Mayor Jim Kenney and Kevin Washo, Executive Director of the Philadelphia 2016 Host Committee, want Philly residents to stick around.

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If the Democratic National Convention Host Committee can’t raise the up-to-$10 million it’s still seeking, taxpayer dollars could fill that gap.

The Host Committee, a nonprofit charged with fundraising to pull off July’s enormous political soiree in Philadelphia, is short on cash. After over a year of radio silence on its fundraising progress, former Governor and current Host Committee chairman Ed Rendell suddenly broke the news last week: Approximately $55 million has been raised largely in corporate contributions, although there is no way to independently verify that figure at present.

“When I was a candidate, I think of how much I raised in the last 60 days,” he told the Inquirer. “And $9 million doesn’t seem like a lot.”

The shortfall may explain why officials have until now been mum on their fundraising activity. By contrast, Cleveland’s Host Committee has been releasing their fundraising progress since last year.

Rendell pointed to a number of factors at play for his committee’s fundraising woes, including the city’s unwillingness to give millions of dollars up front to support the event, citing the school district’s budget crisis as a primary reason.

After Philadelphia was named the host city for the DNC in 2015, then-Mayor Michael Nutter held a brief press conference to announce the city was preparing a $15 million ‘line of credit’ to ensure enough funding for the political convention. The loan was quietly approved by The Philadelphia Authority for Industrial Development, passed by Council, and signed by Nutter.

In the wake of public ire over the surprise pricetag for Pope Francis’ visit, Nutter assured residents that this time “there were no city funds expended in play or at risk.”

The Host Committee, however, is not actually obligated to repay any of the $15 million it taps, but Philly taxpayers would be, according to Professor Pamela Edwards, an expert in contract law and capital financing projects at City University of New York. Edwards reviewed the emergency funding agreement for this story.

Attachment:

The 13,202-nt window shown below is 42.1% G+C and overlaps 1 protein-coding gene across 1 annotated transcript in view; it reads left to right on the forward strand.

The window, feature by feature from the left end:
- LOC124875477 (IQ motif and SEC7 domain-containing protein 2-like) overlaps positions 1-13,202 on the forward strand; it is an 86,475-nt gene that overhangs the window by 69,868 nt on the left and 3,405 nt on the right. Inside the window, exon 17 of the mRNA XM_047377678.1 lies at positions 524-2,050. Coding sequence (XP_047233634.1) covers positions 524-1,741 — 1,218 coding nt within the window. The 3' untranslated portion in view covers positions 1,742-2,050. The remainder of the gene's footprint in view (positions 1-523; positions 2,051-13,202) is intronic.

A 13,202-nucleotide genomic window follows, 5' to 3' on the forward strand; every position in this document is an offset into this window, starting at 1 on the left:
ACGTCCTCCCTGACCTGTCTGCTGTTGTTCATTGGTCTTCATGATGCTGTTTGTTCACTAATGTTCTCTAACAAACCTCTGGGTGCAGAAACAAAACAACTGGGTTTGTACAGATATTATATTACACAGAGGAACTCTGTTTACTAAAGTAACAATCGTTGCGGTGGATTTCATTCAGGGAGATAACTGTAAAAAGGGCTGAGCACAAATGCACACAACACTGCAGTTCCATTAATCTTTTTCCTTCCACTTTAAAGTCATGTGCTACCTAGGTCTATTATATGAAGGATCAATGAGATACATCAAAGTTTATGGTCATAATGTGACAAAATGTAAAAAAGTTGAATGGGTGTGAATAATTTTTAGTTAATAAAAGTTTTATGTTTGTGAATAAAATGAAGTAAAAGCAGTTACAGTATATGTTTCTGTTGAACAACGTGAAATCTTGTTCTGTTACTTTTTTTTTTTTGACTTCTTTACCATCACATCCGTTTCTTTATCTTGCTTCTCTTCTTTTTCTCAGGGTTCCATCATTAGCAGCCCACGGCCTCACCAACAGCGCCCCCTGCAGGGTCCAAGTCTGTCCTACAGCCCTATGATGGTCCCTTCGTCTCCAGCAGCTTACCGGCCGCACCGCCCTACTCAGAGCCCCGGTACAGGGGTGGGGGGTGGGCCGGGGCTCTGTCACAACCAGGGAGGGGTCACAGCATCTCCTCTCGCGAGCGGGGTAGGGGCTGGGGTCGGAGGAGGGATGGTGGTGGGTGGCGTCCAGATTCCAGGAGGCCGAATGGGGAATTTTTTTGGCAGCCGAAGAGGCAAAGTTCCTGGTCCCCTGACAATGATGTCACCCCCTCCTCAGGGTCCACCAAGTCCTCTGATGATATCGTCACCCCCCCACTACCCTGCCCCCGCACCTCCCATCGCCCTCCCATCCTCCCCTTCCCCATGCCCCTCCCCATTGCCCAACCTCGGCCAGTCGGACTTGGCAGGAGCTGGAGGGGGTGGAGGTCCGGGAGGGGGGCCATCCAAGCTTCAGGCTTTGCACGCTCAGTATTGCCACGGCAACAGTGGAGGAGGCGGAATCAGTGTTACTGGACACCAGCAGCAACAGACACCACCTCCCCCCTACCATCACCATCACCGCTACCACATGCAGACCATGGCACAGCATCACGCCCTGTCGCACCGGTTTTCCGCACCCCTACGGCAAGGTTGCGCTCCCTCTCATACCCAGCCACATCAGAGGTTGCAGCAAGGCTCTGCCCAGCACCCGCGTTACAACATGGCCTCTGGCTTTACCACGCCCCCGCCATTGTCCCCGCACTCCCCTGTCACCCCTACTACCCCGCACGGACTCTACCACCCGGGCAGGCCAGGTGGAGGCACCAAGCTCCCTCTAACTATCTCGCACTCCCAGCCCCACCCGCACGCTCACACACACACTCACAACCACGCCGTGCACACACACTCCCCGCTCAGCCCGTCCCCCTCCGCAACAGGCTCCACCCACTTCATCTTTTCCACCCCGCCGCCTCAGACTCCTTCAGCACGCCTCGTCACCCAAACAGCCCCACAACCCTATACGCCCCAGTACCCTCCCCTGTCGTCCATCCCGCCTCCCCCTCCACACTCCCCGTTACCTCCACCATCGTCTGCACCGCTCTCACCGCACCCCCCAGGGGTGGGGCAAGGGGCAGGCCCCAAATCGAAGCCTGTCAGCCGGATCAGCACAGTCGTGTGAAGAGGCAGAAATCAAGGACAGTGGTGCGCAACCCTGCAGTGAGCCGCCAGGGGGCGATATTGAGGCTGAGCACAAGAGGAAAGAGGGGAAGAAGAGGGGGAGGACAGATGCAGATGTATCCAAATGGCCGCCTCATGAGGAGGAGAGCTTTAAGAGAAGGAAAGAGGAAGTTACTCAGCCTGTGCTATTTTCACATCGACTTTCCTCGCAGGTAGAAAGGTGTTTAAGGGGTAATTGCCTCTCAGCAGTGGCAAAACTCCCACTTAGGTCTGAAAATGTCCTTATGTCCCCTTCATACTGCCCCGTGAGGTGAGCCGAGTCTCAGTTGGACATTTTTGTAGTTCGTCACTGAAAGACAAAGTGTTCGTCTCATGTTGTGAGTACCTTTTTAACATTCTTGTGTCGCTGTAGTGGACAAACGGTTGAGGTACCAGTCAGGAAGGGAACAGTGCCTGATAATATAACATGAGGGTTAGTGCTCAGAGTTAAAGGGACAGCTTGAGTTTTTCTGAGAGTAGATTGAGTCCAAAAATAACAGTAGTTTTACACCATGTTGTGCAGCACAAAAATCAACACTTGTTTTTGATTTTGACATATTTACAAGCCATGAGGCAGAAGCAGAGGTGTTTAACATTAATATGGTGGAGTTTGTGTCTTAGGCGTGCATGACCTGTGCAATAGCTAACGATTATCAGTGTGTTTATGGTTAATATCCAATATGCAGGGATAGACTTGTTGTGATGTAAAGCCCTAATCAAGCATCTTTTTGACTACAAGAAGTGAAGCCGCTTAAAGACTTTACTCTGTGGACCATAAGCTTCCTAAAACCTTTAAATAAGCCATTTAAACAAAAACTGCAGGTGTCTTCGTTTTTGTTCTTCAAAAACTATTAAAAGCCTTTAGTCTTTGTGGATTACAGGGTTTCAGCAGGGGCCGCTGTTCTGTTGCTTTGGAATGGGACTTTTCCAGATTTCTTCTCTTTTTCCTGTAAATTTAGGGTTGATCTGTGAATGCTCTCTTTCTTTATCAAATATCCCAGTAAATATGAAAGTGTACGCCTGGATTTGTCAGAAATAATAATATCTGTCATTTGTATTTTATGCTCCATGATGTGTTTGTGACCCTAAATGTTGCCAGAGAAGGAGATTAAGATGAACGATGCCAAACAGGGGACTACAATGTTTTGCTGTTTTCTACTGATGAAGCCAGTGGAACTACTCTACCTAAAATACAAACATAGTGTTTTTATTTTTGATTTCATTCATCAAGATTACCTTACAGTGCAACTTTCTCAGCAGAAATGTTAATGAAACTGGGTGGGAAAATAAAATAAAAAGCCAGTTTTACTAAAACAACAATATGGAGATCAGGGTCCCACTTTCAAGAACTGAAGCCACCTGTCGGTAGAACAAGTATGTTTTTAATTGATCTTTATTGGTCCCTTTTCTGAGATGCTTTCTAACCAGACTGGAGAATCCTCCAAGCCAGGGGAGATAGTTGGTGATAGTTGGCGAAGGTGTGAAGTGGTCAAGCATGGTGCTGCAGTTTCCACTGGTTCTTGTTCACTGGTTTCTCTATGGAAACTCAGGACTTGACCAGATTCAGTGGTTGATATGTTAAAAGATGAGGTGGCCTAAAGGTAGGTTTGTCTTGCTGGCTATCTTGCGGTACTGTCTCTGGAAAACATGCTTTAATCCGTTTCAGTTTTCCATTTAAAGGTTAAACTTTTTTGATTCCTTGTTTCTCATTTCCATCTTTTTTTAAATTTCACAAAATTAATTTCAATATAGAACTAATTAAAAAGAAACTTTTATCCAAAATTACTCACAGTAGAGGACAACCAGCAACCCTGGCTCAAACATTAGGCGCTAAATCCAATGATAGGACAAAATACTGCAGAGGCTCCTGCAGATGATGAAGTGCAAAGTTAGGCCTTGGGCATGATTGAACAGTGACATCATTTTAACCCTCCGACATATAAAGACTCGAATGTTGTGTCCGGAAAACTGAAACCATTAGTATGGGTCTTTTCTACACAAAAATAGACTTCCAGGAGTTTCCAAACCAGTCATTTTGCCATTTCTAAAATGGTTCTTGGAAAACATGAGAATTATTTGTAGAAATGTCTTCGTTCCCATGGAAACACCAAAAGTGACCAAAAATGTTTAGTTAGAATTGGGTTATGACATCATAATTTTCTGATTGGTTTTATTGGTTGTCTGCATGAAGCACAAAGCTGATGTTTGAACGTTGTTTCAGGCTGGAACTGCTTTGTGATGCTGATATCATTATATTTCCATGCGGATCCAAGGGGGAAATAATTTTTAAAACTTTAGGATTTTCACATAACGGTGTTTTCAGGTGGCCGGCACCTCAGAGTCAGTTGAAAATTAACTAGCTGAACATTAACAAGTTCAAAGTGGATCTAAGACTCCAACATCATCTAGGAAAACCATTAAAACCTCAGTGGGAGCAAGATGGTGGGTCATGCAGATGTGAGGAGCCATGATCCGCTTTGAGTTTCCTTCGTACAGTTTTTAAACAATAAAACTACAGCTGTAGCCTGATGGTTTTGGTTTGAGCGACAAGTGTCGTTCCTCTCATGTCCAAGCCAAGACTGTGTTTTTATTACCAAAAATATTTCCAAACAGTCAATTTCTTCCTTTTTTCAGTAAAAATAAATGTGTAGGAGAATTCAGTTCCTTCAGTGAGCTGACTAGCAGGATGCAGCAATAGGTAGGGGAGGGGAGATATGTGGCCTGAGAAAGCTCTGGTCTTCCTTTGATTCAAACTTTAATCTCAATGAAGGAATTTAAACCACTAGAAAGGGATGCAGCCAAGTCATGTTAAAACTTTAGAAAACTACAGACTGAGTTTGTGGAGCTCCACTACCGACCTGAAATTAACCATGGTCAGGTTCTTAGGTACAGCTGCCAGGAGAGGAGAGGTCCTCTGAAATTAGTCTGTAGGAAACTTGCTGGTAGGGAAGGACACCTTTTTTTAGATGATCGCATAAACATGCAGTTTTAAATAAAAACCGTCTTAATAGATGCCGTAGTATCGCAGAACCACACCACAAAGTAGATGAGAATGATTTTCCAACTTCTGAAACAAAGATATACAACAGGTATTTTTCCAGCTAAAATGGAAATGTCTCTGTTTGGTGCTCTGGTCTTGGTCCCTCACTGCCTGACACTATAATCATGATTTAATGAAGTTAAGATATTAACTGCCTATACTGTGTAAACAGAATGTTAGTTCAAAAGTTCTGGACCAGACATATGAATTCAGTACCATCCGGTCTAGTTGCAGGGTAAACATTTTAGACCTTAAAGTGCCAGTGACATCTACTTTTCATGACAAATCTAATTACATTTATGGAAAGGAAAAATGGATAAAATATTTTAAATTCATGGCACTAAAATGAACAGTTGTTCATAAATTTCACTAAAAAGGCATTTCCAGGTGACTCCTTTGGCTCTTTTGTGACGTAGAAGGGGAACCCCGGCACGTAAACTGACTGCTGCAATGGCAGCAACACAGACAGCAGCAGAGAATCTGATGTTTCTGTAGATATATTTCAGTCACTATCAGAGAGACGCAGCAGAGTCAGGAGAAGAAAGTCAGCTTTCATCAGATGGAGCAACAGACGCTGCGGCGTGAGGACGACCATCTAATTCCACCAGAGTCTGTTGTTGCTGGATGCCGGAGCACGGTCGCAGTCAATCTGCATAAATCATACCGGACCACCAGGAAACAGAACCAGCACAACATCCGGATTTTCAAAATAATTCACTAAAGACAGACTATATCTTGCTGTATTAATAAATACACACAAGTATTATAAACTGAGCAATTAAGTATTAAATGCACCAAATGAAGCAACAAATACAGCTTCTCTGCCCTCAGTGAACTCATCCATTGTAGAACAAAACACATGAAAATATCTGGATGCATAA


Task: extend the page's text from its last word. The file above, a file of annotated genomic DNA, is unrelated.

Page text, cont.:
“The public would be on the hook if the Host Committee fails to make payments as agreed in this document.”

Edwards said that as part of a ‘service agreement’, “the amount still outstanding (not repaid) by January 2, 2017, will be converted to a term loan which is repayable by the City on January 2 and July 1 of each year from January 2, 2018 through July 1, 2022.”

“I don’t think that it’s unusual for the city to take responsibility for the expenses for the convention, but this is not the most transparent way of doing so,” she told Billy Penn.

The Host Committee is required to submit quarterly fundraising reports and the names of contributors to PAID, the public agency acting as liaison between the bank and Committee, as conditions of the loan agreement. The Committee is currently fighting a Right-to-Know request for this reporting, arguing that the information is proprietary, despite the possibility that the city might foot the bill.

In 2000, the city guaranteed a $20 million Commerce Bank loan for the Republican National Convention. The Republicans’ shindig didn’t meet the mark that year, but organizers paid off the $3 million loan a few months later. Their 2008 event in Minneapolis saw an unusually high funding surplus, and it doesn’t appear the line of credit was tapped at all; The Democrats’ 2012 convention also came up short. That year, Duke Energy, who floated its own line of credit in Charlotte, later forgave the $10 million debt after its Host Committee was unable to repay the company.

“The expectation has always been that if they have to draw on the line of credit that they (the Host committee) will pay it back,” Kenney spokeswoman Lauren Hitt said this weekend. “That expectation hasn’t changed.”